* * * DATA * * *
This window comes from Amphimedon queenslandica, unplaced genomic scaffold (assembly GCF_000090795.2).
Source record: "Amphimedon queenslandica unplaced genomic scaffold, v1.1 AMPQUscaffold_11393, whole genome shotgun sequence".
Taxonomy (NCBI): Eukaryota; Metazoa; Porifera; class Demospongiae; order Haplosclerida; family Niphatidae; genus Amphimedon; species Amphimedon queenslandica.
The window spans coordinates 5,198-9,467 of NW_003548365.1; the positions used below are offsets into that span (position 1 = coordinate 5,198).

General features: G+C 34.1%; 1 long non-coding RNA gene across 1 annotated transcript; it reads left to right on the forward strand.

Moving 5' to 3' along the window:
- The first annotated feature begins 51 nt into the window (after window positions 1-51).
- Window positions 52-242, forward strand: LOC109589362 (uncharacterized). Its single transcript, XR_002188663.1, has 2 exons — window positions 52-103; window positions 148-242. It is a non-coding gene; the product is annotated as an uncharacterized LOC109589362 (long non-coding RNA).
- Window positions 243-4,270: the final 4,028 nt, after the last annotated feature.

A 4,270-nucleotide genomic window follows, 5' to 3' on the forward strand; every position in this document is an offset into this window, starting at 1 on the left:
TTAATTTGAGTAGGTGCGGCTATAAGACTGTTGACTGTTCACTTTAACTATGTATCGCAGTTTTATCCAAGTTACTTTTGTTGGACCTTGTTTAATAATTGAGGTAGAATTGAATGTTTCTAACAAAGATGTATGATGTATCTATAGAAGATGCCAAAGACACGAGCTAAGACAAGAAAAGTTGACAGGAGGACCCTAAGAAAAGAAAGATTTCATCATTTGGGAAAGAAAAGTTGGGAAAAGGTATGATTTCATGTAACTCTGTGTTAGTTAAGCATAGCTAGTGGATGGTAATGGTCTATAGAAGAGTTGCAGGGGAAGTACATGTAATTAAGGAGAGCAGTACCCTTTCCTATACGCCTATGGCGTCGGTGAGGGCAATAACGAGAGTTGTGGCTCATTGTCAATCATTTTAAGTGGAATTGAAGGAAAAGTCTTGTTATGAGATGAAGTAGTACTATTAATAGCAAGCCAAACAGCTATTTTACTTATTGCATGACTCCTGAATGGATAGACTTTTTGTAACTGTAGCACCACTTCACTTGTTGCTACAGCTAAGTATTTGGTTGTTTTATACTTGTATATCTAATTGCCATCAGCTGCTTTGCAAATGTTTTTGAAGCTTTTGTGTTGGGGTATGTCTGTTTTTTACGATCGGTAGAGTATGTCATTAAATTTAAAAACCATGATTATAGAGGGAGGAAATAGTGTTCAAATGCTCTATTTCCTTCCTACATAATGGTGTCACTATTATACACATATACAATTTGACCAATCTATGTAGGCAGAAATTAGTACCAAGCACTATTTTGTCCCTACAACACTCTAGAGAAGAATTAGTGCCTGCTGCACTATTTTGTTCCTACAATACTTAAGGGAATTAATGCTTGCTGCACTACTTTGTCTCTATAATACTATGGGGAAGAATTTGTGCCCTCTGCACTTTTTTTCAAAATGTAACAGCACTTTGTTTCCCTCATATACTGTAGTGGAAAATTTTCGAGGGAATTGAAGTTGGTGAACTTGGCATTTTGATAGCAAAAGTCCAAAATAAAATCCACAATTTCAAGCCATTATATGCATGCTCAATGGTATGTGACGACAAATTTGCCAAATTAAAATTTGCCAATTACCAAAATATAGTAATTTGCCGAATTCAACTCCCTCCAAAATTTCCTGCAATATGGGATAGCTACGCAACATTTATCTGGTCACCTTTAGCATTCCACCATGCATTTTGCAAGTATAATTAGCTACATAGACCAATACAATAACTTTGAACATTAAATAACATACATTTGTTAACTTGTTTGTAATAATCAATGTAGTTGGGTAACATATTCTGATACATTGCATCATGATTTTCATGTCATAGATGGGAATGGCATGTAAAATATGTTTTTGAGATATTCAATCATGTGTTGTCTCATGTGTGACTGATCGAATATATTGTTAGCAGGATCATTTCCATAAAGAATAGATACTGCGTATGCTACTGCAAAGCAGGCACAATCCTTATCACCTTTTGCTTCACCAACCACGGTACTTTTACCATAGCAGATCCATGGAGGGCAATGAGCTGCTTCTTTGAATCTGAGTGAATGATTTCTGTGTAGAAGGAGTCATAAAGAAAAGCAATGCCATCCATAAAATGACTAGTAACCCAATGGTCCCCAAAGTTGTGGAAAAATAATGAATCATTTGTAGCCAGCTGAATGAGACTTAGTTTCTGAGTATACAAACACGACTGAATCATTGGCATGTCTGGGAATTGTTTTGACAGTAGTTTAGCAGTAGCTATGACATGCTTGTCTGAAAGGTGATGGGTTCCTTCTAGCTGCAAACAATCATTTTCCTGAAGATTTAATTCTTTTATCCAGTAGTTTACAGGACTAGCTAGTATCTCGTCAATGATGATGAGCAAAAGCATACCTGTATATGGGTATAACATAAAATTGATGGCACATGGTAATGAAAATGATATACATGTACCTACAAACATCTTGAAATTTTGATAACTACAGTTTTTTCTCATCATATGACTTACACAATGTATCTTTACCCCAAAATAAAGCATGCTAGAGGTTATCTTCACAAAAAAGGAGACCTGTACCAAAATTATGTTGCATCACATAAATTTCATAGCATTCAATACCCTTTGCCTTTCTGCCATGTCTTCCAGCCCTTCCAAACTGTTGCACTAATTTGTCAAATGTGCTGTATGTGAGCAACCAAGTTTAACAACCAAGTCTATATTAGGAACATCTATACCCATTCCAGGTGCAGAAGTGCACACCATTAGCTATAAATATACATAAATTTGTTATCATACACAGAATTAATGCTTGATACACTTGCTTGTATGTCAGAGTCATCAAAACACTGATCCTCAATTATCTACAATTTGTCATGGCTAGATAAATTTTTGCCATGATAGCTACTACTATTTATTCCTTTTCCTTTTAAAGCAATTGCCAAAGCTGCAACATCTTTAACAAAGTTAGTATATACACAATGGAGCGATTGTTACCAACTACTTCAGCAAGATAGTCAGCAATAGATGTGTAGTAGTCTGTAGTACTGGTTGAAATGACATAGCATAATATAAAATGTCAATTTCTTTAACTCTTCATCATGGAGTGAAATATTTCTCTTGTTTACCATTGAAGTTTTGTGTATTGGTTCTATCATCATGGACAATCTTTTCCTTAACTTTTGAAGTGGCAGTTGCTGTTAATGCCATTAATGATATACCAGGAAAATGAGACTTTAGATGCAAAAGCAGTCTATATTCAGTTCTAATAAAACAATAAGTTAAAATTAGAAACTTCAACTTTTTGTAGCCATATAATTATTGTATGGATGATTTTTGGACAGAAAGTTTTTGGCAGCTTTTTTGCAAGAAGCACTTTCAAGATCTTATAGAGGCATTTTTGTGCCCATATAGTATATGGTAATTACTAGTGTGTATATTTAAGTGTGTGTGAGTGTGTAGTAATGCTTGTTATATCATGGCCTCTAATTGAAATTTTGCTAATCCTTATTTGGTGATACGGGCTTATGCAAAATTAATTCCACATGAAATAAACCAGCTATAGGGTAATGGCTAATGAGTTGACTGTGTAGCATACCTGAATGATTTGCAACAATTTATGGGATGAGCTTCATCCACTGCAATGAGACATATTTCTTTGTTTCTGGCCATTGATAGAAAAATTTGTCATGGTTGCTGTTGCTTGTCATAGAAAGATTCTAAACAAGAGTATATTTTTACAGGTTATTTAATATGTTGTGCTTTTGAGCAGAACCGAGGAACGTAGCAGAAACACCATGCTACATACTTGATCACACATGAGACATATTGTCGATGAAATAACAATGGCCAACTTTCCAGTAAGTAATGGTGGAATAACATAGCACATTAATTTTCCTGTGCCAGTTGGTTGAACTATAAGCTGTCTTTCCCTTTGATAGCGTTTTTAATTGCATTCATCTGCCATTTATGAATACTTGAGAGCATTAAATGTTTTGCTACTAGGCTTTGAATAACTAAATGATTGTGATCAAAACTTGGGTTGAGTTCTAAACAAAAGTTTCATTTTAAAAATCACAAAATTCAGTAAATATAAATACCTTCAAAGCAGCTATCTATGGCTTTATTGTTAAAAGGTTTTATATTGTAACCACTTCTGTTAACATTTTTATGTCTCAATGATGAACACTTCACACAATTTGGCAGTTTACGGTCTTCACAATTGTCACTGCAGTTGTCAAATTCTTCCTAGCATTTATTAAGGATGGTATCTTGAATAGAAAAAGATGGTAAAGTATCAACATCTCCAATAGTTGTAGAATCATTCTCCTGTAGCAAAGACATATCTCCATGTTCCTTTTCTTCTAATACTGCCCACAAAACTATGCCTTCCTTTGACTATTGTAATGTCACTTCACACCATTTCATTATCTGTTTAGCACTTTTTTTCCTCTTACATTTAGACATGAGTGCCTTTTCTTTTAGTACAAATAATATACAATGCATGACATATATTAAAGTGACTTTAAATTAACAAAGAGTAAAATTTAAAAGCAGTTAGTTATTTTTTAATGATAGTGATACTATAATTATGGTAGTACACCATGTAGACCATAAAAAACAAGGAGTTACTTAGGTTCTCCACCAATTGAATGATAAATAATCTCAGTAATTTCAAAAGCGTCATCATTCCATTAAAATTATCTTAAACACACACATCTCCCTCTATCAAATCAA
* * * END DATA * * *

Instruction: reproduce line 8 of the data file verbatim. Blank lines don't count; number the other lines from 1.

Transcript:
- Window positions 52-242, forward strand: LOC109589362 (uncharacterized). Its single transcript, XR_002188663.1, has 2 exons — window positions 52-103; window positions 148-242. It is a non-coding gene; the product is annotated as an uncharacterized LOC109589362 (long non-coding RNA).